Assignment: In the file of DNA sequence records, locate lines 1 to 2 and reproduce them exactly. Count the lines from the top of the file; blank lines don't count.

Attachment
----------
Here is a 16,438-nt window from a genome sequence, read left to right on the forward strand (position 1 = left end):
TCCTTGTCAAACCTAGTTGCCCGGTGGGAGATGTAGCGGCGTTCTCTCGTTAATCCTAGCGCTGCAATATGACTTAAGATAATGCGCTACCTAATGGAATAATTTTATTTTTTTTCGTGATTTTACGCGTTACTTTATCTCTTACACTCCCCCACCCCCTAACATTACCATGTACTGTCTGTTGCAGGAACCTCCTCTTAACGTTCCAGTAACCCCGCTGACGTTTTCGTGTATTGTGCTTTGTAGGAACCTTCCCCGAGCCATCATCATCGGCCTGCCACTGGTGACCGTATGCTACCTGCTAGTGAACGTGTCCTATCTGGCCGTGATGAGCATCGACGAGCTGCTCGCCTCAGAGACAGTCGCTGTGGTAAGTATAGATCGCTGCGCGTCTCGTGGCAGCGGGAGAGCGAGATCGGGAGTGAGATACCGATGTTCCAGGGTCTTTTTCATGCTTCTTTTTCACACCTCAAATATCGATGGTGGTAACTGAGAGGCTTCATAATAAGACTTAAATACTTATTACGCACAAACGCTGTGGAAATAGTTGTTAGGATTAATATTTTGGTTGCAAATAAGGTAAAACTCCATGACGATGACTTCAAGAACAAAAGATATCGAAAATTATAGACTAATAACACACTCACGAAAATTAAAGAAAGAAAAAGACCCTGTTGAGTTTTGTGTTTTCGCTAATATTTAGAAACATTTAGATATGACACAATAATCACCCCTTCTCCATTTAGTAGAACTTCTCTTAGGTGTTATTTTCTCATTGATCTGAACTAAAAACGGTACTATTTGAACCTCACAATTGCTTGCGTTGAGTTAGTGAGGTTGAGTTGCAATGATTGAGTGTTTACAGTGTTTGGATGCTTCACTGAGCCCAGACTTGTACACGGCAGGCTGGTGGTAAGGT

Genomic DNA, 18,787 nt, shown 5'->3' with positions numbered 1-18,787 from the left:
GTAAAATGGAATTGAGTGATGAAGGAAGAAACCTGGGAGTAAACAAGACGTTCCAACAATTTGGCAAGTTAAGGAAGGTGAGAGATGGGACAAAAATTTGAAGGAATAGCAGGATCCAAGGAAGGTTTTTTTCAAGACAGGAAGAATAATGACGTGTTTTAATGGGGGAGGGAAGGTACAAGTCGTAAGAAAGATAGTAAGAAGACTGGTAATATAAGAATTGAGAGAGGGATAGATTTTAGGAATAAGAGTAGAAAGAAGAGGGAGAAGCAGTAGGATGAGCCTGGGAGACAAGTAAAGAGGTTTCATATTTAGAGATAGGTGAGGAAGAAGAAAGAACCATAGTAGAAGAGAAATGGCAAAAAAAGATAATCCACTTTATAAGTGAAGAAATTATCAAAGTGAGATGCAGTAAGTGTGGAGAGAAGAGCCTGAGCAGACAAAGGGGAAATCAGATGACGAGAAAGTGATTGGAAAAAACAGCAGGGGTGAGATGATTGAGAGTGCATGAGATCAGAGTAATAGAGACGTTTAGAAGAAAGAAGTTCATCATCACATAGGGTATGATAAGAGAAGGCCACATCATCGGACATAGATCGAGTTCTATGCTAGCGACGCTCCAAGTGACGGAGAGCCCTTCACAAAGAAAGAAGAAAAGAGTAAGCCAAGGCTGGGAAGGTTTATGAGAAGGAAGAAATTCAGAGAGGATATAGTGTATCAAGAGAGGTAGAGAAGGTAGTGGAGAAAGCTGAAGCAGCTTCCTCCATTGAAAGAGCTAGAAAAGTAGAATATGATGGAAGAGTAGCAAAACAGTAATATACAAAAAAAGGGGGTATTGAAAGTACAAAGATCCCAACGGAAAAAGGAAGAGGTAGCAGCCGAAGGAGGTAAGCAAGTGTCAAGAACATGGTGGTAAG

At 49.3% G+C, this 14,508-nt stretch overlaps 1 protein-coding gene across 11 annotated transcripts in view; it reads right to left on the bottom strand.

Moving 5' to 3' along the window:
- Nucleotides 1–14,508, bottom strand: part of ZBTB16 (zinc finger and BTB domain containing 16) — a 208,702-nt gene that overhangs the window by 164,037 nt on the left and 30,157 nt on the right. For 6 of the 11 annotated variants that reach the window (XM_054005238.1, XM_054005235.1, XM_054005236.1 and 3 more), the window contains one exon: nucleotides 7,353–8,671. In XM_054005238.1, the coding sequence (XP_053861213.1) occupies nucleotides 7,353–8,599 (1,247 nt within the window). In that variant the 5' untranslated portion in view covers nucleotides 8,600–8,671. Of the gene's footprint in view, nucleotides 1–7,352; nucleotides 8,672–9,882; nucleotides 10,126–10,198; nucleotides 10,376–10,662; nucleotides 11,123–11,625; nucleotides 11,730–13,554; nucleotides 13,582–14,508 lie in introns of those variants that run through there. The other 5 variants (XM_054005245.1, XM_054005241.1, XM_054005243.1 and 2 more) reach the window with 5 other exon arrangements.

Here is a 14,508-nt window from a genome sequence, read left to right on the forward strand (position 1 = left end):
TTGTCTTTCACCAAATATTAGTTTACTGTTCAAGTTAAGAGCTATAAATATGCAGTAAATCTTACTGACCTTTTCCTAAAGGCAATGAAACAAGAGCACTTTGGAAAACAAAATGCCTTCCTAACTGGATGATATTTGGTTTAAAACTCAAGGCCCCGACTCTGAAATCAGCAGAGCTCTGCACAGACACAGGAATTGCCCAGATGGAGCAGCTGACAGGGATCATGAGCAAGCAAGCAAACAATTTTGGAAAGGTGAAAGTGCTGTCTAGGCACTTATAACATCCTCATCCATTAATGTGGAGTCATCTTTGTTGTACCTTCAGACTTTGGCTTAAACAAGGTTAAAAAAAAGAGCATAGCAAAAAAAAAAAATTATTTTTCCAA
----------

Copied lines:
Here is a 16,438-nt window from a genome sequence, read left to right on the forward strand (position 1 = left end):
TCCTTGTCAAACCTAGTTGCCCGGTGGGAGATGTAGCGGCGTTCTCTCGTTAATCCTAGCGCTGCAATATGACTTAAGATAATGCGCTACCTAATGGAATAATTTTATTTTTTTTCGTGATTTTACGCGTTACTTTATCTCTTACACTCCCCCACCCCCTAACATTACCATGTACTGTCTGTTGCAGGAACCTCCTCTTAACGTTCCAGTAACCCCGCTGACGTTTTCGTGTATTGTGCTTTGTAGGAACCTTCCCCGAGCCATCATCATCGGCCTGCCACTGGTGACCGTATGCTACCTGCTAGTGAACGTGTCCTATCTGGCCGTGATGAGCATCGACGAGCTGCTCGCCTCAGAGACAGTCGCTGTGGTAAGTATAGATCGCTGCGCGTCTCGTGGCAGCGGGAGAGCGAGATCGGGAGTGAGATACCGATGTTCCAGGGTCTTTTTCATGCTTCTTTTTCACACCTCAAATATCGATGGTGGTAACTGAGAGGCTTCATAATAAGACTTAAATACTTATTACGCACAAACGCTGTGGAAATAGTTGTTAGGATTAATATTTTGGTTGCAAATAAGGTAAAACTCCATGACGATGACTTCAAGAACAAAAGATATCGAAAATTATAGACTAATAACACACTCACGAAAATTAAAGAAAGAAAAAGACCCTGTTGAGTTTTGTGTTTTCGCTAATATTTAGAAACATTTAGATATGACACAATAATCACCCCTTCTCCATTTAGTAGAACTTCTCTTAGGTGTTATTTTCTCATTGATCTGAACTAAAAACGGTACTATTTGAACCTCACAATTGCTTGCGTTGAGTTAGTGAGGTTGAGTTGCAATGATTGAGTGTTTACAGTGTTTGGATGCTTCACTGAGCCCAGACTTGTACACGGCAGGCTGGTGGTAAGGT